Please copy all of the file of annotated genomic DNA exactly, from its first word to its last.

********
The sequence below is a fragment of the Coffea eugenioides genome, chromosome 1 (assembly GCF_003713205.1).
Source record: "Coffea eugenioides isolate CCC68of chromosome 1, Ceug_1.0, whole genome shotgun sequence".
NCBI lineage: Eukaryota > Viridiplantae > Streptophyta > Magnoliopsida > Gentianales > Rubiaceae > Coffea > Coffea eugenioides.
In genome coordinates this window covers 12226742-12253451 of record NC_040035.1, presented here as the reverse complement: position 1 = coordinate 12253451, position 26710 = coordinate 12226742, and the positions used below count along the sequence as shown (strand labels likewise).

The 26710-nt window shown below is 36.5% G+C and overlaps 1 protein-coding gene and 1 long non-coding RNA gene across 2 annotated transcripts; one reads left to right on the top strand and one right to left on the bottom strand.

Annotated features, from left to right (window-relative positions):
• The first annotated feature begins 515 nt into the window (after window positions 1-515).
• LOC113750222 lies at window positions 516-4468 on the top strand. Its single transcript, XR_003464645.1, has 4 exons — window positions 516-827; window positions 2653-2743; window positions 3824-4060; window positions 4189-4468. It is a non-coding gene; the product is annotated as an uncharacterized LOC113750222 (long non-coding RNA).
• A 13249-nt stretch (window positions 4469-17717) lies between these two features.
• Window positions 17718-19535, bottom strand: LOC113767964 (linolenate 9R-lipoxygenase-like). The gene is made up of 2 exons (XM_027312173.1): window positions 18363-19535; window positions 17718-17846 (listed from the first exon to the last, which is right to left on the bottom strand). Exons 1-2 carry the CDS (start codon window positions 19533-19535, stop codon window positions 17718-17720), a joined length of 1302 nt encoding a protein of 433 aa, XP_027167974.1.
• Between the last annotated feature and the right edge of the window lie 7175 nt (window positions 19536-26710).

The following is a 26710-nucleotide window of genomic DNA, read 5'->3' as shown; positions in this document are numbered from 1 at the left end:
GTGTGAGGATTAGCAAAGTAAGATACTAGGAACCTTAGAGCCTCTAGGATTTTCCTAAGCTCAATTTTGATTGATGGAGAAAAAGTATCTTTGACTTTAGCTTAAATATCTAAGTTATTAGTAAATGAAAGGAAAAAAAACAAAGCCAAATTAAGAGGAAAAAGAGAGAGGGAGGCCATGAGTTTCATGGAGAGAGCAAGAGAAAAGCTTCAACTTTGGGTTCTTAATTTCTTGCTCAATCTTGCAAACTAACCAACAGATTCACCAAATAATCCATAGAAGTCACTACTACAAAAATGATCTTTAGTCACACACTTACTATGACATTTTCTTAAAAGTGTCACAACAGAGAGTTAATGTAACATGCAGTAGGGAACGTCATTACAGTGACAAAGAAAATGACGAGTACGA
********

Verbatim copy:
The sequence below is a fragment of the Coffea eugenioides genome, chromosome 1 (assembly GCF_003713205.1).
Source record: "Coffea eugenioides isolate CCC68of chromosome 1, Ceug_1.0, whole genome shotgun sequence".
NCBI lineage: Eukaryota > Viridiplantae > Streptophyta > Magnoliopsida > Gentianales > Rubiaceae > Coffea > Coffea eugenioides.
In genome coordinates this window covers 12226742-12253451 of record NC_040035.1, presented here as the reverse complement: position 1 = coordinate 12253451, position 26710 = coordinate 12226742, and the positions used below count along the sequence as shown (strand labels likewise).

The 26710-nt window shown below is 36.5% G+C and overlaps 1 protein-coding gene and 1 long non-coding RNA gene across 2 annotated transcripts; one reads left to right on the top strand and one right to left on the bottom strand.

Annotated features, from left to right (window-relative positions):
• The first annotated feature begins 515 nt into the window (after window positions 1-515).
• LOC113750222 lies at window positions 516-4468 on the top strand. Its single transcript, XR_003464645.1, has 4 exons — window positions 516-827; window positions 2653-2743; window positions 3824-4060; window positions 4189-4468. It is a non-coding gene; the product is annotated as an uncharacterized LOC113750222 (long non-coding RNA).
• A 13249-nt stretch (window positions 4469-17717) lies between these two features.
• Window positions 17718-19535, bottom strand: LOC113767964 (linolenate 9R-lipoxygenase-like). The gene is made up of 2 exons (XM_027312173.1): window positions 18363-19535; window positions 17718-17846 (listed from the first exon to the last, which is right to left on the bottom strand). Exons 1-2 carry the CDS (start codon window positions 19533-19535, stop codon window positions 17718-17720), a joined length of 1302 nt encoding a protein of 433 aa, XP_027167974.1.
• Between the last annotated feature and the right edge of the window lie 7175 nt (window positions 19536-26710).

The following is a 26710-nucleotide window of genomic DNA, read 5'->3' as shown; positions in this document are numbered from 1 at the left end:
GTGTGAGGATTAGCAAAGTAAGATACTAGGAACCTTAGAGCCTCTAGGATTTTCCTAAGCTCAATTTTGATTGATGGAGAAAAAGTATCTTTGACTTTAGCTTAAATATCTAAGTTATTAGTAAATGAAAGGAAAAAAAACAAAGCCAAATTAAGAGGAAAAAGAGAGAGGGAGGCCATGAGTTTCATGGAGAGAGCAAGAGAAAAGCTTCAACTTTGGGTTCTTAATTTCTTGCTCAATCTTGCAAACTAACCAACAGATTCACCAAATAATCCATAGAAGTCACTACTACAAAAATGATCTTTAGTCACACACTTACTATGACATTTTCTTAAAAGTGTCACAACAGAGAGTTAATGTAACATGCAGTAGGGAACGTCATTACAGTGACAAAGAAAATGACGAGTACGA